We wished for a longer intermission, in which to ask some pressing questions. The opportunity to talk to a senior church member was rare and we found Howard a reasonable human being. Why doesn't the church let people of higher caliber represent them on the net? -At this point the scientology lawyers returned, giving us curious looks, and the hearing resumed.
The next case was the Church of Scientology vs. Gerald Armstrong. The judge called it with audible relish.
Attorneys were Andrew Wilson and Laurie Bartilson for the Church of Scientology and Ford Greene for Gerry Armstrong.
Greene had asked for the hearing. He wanted to discuss the tentative order.
The background was this: After several years with the Church of Scientology Armstrong resigned. He was subjected to harassment of various kinds, including freeway accidents with automobiles driven by Scientologists, and together with some other people he sued. The church finally offered a cash settlement on the condition that Armstrong dismiss his cross complaint and sign an agreement. Essentially the agreement stated that Armstrong et al. would not possess any Scientology literature and would not discuss Scientology or the Church. Greene explains that if the judge's interpretation is followed, this means the Church could accuse Armstrong of of being a liar, perjurer, etc. and if he defends himself he is in violation of a court order.
[The cruelty of this arrangement bothered us on the way home. Armstrong had given himself completely to the church; scientology was his life. To be rid of him the church gave him $800,000 and forced him to forswear his past. It was a faustian bargain. We guessed that the church knew what they did when they stripped him.]
Greene wants the judge to find that the contract involved mutual confidentiality. He argues that the agreement involved not only information possessed by Gerald Armstrong, but pertained also to information held by the Church of Scientology as to its former parishioner. He complains that the judge has not read evidence Armstrong submitted supporting this argument.
The judge wants to talk about contracts. A discussion ensues with respect to duress.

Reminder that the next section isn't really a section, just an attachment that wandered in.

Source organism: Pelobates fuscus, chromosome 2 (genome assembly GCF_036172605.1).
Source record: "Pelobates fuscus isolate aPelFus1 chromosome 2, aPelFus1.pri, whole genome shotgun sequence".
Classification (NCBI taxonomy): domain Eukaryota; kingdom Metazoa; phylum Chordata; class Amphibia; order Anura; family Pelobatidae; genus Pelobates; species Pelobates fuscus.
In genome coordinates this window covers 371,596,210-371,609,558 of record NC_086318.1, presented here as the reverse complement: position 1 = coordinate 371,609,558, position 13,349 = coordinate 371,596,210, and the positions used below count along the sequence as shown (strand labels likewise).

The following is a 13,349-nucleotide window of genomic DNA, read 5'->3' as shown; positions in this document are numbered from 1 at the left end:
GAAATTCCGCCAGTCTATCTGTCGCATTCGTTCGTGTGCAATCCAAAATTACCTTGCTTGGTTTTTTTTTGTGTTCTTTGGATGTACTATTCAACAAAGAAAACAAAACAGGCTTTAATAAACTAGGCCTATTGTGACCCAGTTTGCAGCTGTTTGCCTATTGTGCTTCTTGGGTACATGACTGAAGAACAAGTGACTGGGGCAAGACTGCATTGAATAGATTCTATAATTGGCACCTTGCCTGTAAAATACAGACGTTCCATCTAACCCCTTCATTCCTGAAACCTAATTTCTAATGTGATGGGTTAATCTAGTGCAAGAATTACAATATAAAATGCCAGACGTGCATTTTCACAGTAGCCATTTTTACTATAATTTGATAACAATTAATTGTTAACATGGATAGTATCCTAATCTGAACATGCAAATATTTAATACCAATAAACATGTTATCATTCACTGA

Greene responds that duress [as the judge sees it, absence of] is not the issue. He says that Laurie Bartilson filed documents stating that the agreement was mutual. The judge's ruling didn't incorporate those facts, he argues.
The judge and Greene quickly go back and forth on the question. The judge sees it as a contract issue. 'You keep your mouth shut, we pay you $800,000.' There is an agreement that if he opens his mouth he must repay $50,000. "He opened his mouth and they want $50,000 each time."
Cases are discussed. Greene argues that the court needs to look at the object nature and the subject matter of the contract. He brings in Judge Breckenridge's ruling, in which Armstrong is judicially credited with telling the truth and the Church of Scientology is judicially credited with very bad deeds.
The judge comes back with a comment on the Church's claims: given the contract, Greene's argument logically suggests that Armstrong made an agreement without the intention of keeping it.
Greene replies that Armstrong was paid the $800,000 to dismiss his cross complaint, which was set to go to trial in three months [immediately, as lawyers count time]. The cross complaint dealt with harassment, including very serious incidents. He says that both parties made an agreement to keep their mouths shut and the Church of Scientology broke it.
The judge reads from a Los Angeles court order. It says that mutuality cannot be read into the unambiguous terms of the agreement. [The judge is a stickler for unambigious terms.]
Ford Greene counters that this is unfair. The court order does not refer to Armstrong's issues.
The judge concedes that the court order is not the law in this case.